Rabbi Shmuel Boteach, 27, who runs the L'Chaim Society, is defying a suspension order from his employers, the New York-based Lubavitch movement. He has been summoned to attend a rabbinical court at the movement's headquarters in Brooklyn to explain his actions.
The leaders of the Lubavitch movement object to the Rabin invitation because the movement's late leader, Rabbi Menachem Shneerson, was severely critical of him.
The invitation has brought to a head growing tensions between the ebullient and high- profile Rabbi Boteach and his employers. His wish to minister to gentiles - as well as Jewish students - is seen by some as outside his brief. His sympathy for homosexuals and for Jews marrying outside the religion - while not condoning homosexual acts or inter-marriage - has also evoked controversy.
In five years, Rabbi Boteach has built the L'Chaim Society into the second biggest student group in Oxford, with more than 1,500 members of all religious persuasions attending lectures, classes and social events. Last year Mikhail Gorbachev and Bob Hawke came to speak at the rabbi's request.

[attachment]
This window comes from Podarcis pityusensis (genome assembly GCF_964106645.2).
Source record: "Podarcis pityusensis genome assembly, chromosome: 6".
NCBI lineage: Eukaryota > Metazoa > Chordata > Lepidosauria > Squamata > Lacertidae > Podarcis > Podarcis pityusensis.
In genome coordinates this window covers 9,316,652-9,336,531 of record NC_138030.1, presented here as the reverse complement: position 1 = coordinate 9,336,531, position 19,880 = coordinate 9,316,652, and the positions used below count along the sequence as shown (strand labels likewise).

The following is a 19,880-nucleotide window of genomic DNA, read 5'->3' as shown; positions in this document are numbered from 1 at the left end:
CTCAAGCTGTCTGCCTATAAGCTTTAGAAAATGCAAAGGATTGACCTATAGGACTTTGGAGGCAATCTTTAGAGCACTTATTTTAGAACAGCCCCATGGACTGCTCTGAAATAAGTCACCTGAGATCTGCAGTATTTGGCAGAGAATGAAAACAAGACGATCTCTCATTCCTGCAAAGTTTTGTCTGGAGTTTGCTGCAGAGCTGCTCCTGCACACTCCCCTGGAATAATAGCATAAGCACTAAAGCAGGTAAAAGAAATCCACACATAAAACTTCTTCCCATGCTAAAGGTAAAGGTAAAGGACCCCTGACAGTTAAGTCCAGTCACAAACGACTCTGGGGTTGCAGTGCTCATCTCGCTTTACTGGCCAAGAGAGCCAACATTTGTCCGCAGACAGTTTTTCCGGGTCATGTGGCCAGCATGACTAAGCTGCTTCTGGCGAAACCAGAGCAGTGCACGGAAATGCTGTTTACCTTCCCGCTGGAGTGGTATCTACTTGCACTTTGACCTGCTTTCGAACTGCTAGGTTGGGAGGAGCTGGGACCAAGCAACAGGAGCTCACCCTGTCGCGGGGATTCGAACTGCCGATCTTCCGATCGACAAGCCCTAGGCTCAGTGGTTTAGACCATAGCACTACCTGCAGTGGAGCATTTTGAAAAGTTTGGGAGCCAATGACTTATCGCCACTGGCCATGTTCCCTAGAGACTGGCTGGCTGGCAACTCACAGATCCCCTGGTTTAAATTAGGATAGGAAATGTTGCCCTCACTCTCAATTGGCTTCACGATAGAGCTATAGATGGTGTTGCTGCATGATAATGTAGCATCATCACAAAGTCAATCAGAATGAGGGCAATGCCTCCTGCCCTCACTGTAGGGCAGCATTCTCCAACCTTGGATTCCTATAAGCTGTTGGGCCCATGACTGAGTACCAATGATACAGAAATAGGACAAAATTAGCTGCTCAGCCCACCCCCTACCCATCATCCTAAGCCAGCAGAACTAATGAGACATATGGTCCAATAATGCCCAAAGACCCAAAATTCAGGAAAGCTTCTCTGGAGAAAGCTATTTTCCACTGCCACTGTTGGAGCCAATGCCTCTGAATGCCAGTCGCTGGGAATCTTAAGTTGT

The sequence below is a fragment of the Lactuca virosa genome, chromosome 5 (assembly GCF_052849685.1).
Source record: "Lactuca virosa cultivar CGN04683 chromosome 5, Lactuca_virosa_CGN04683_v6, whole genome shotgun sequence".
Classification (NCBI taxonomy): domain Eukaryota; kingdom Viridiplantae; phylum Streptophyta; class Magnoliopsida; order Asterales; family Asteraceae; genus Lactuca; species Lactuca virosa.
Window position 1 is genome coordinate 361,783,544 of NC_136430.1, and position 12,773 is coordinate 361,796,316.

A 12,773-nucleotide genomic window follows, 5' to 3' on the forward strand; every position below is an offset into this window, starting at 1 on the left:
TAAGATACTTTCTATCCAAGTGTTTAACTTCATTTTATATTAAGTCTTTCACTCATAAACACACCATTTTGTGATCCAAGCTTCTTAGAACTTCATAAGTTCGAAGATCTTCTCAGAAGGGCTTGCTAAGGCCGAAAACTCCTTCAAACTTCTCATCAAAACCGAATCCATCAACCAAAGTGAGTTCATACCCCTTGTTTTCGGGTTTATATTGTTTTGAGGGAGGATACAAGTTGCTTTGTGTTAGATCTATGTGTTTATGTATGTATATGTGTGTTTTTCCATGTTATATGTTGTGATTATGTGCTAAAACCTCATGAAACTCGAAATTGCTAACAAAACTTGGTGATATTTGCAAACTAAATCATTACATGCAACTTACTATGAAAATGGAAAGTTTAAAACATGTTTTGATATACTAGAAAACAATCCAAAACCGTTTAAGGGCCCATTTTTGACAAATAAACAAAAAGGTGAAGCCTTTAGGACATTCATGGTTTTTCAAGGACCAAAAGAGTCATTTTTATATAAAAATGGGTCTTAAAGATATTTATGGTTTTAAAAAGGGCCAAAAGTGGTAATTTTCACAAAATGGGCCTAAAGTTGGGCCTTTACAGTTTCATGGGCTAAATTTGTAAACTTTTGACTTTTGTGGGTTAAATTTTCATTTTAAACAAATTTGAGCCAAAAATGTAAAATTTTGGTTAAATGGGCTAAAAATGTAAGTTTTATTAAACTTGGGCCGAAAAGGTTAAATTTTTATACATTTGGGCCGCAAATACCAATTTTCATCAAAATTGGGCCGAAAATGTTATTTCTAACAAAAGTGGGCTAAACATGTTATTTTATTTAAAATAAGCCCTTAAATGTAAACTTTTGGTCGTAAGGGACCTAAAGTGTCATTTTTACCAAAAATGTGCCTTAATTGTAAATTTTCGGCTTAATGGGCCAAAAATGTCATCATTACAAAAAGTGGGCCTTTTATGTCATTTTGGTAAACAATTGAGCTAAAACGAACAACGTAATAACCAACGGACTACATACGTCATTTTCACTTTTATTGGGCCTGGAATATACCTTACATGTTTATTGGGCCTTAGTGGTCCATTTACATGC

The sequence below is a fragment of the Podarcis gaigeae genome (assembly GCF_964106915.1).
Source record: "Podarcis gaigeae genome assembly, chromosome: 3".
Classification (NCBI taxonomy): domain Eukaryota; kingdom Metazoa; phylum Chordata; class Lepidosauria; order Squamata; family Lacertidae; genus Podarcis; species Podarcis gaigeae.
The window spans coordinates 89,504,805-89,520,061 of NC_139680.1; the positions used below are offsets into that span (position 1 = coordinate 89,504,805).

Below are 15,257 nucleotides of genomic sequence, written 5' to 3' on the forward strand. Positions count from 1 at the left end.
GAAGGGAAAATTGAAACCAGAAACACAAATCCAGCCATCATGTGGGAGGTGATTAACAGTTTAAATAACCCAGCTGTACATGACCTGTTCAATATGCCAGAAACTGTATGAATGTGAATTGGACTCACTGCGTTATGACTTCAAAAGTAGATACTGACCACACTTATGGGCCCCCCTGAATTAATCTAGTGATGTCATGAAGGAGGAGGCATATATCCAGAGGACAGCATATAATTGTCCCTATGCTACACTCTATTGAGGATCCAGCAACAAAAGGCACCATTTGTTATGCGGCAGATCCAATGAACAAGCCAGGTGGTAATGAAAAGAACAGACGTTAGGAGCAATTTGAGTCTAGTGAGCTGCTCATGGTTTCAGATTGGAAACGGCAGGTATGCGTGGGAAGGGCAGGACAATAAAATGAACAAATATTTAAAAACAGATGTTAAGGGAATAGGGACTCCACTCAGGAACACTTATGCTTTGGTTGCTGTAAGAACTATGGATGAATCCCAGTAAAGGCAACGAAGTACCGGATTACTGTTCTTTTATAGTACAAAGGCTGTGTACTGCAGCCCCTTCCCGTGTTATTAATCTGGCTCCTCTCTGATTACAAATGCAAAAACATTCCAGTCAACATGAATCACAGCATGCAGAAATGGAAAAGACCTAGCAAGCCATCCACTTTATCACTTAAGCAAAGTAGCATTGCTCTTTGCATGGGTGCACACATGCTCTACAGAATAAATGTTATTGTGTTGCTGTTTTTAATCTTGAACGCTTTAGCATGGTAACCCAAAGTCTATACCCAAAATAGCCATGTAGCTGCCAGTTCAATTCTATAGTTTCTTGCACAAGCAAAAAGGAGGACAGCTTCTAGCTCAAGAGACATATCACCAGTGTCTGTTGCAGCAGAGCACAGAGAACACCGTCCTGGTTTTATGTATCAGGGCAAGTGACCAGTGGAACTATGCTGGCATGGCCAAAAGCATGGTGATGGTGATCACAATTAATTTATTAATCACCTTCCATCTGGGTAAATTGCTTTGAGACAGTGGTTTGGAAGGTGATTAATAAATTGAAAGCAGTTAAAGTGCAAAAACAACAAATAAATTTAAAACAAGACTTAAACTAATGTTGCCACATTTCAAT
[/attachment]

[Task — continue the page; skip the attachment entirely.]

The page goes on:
Student friends of the rabbi say he is determined to continue his work with the society. 'All he wants is to keep on promoting his belief in a humane Judaism in accordance with Jewish law,' one said.
'He is being made ill with worrying about these threats of dismissal. He still supports the Lubavitch movement, and hopes they will debate with him, rather than threaten him. He doesn't want to be a martyr.'
Yesterday's Jewish Chronicle ran several letters supporting Rabbi Boteach, backed by hundreds of signatories. The newspaper's leading article urges both sides to find a compromise.
Rabbi Boteach and the Lubavitch movement in London both refused to comment yesterday.Reuse content